Food utilization means ensuring a good nutritional outcome, which is nutrition security. 
Having sufficient food will not ensure a good nutritional outcome if poor health results in frequent sickness. Building this pillar means investing in complementary resources such as nutrition education, health care, provision of safe water and better sanitation, instituting gender symmetry, and removal of child abuse practices (Doppler, 2002).  Food security for a household in the overall would therefore mean access by all members at all times to enough food for an active healthy life. Food security includes at a minimum the ready availability of nutritionally adequate and safe foods; and an assured ability to acquire acceptable foods in socially acceptable ways in the community (that is, without resorting to emergency food supplies, scavenging, stealing or other coping strategies). Aside from food production, which a large proportion of the Nigerian populace is involved in, accessibility is very important to attain food security level. Food security at national level does not therefore guarantee that all people, especially the poor, will have access to the minimum nutrition requirement because of existing regional, economic and social inequalities (Alderman et al., 1993). 
Community food security exists when all community residents obtain a safe, personally acceptable, nutritious diet through a sustainable food system that maximizes healthy choices, community self-reliance and equal access for everyone (MHSHABC, 2004). This research intends to evaluate food security status among farm household and communities in Kaduna state vis-à-vis the global interest to eradicate extreme poverty and hunger as reflected in the Millennium Development Goal. 
 
1.2 Problem Statement 
Worldwide, about 852 million men, women and children are chronically hungry due to extreme poverty; while up to 2 billion people lack food security intermittently due to varying degree of poverty (FAO, 2003). FAO report in 2010 put growing extreme poverty figure at almost 2 billion people worldwide, while in Nigeria, more than twothirds of the people are poor, despite living in a country with vast potential wealth (Omotesho et al., 2010).  


Food insecurity is a major risk for Africa. Of the 86 low-income and food deficient declared countries the world over, 43 are in Africa where the majority of the world‘s 6.7 billion people live under the poverty line. In sub-Saharan Africa, although agriculture accounted for 70 % of the labor force and over 25 % of GDP, the continent has continued to register low priority for investment in agriculture (Eluhaiwe, 2008).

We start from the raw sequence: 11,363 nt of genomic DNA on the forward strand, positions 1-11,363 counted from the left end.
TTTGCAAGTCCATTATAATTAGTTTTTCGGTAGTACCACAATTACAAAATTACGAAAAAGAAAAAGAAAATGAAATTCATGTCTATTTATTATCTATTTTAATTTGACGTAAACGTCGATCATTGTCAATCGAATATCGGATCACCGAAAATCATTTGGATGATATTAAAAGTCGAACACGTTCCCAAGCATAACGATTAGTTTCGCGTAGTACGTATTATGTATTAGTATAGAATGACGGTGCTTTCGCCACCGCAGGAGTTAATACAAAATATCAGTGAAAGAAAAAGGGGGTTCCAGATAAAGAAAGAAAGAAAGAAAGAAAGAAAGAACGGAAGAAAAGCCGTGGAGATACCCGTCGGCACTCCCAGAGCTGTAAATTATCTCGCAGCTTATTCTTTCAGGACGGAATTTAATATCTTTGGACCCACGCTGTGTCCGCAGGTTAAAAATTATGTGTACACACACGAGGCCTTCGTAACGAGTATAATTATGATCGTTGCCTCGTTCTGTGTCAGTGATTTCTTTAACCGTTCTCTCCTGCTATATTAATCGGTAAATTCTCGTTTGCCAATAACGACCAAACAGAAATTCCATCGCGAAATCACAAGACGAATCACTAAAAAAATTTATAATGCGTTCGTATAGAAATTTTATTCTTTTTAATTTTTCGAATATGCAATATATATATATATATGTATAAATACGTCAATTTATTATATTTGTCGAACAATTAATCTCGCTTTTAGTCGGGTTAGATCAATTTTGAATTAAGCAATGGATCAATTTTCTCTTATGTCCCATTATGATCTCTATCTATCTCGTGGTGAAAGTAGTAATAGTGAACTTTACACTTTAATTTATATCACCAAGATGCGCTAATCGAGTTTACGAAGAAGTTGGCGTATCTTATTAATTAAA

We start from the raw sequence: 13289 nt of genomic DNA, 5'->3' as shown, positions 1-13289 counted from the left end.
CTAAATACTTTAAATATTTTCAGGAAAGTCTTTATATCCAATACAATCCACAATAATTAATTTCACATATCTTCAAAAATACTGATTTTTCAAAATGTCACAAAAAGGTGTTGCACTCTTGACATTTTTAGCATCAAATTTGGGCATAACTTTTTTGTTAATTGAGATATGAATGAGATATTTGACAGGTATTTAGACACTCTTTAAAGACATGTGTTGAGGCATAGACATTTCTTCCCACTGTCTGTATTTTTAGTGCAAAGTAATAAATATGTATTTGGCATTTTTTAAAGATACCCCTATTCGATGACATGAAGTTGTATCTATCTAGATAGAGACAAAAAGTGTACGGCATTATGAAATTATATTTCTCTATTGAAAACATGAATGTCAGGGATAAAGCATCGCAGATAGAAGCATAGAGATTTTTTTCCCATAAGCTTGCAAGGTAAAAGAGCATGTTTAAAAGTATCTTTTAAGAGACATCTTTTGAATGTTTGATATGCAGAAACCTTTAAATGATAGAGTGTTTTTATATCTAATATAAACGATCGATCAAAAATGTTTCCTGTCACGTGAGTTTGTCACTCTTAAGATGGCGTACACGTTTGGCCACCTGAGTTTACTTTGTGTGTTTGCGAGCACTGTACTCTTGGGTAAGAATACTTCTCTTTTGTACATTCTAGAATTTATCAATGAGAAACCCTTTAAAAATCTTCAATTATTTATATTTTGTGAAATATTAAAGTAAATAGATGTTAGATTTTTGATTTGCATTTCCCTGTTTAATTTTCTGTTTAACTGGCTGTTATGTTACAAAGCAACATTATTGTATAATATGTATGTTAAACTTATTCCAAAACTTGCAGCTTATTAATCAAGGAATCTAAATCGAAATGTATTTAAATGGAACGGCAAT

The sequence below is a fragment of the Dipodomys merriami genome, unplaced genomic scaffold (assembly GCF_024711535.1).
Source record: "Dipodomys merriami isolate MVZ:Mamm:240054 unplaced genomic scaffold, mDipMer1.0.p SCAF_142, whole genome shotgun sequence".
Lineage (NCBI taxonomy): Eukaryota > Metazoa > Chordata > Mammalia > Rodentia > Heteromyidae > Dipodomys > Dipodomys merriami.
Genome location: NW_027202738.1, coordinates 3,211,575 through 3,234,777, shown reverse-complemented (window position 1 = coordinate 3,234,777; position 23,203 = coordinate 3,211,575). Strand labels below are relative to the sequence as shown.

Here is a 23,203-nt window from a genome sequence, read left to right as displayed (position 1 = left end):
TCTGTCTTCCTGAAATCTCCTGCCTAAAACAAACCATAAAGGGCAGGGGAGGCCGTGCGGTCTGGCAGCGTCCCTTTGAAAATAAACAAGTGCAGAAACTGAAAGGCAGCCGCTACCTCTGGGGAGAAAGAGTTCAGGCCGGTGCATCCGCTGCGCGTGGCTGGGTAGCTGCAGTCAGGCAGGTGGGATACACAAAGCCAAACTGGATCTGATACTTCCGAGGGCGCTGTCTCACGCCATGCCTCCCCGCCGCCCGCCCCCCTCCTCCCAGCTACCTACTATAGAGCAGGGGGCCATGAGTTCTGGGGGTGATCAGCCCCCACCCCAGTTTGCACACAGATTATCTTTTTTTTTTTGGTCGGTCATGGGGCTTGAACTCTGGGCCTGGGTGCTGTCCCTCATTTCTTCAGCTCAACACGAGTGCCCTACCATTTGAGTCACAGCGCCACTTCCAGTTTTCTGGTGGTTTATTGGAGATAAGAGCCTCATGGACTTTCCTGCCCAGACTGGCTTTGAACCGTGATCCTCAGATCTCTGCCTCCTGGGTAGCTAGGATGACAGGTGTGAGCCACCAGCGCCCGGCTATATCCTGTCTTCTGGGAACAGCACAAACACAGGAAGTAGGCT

The situation has resulted in a new global trend in the demand for food. Thus, there is therefore an urgent need to transform agriculture in Nigeria, to take advantage of these trends in food demand. For Nigeria to effectively increase its share in Africa’s agricultural space and harness the market opportunities, the need to re-focus the country’s agricultural financing policy to develop its agricultural food baskets and its commodity value-chains to meet the food market product demands, has become 
imperative. 
Nigeria is still however, characterized by high reliance on food imports. Malnutrition is widespread in the entire country and rural areas and communities are especially vulnerable to chronic food shortages, malnutrition, unbalanced nutrition, erratic food supply, poor quality foods, high food costs, and even total lack of food. This phenomenon cuts across all age groups and categories of individuals in the rural areas. For example, there is a high level of malnutrition among children in rural Nigeria; the figures differ with geopolitical zones, with 56% reported in a rural area of South West and 84.3% in three rural communities in the northern part of Nigeria. Nationally, the overall prevalence of stunting, wasting, and underweight are 42.0%, 9% and 25%, respectively (Akinyele, 2009). 
A number of studies have been done to assess the determinants of food security vis-à-vis the socio-economics characteristics, mostly in the south western states in Nigeria (Adio, 

(2000), Adegboye, (2004), Agboola, (2004) Babatunde et al., (2007) and Oyewole, (2012) but none from the community food security stand point. But then, there may be food insecurity for some rural populations because they do not produce sufficient food and/or do not have sufficient purchasing power to cover their food needs borne out of community food production resources and indices. The issues of adequate farm resources and supply could also come to play in determining food security status in communities. Rural poverty is a very important issue in Nigeria, that needs redress as over 90 of agricultural production is from the rural farming households with little access to productive resources (resource poverty) (Obamiro et al., 2003). Many factors which may vary from region to region are known to be determinants of food insecurity. This study, therefore, sought to identify and address the following questions: 
1. What are the socio-economic characteristics of the rural farm households and communities in the study area? 
2. What are the expenditure and consumption patterns of farm households in the study area? 
3. What is the nature of food system of farm households in the study area? 
4. What are the food security indices of farm households in the study area?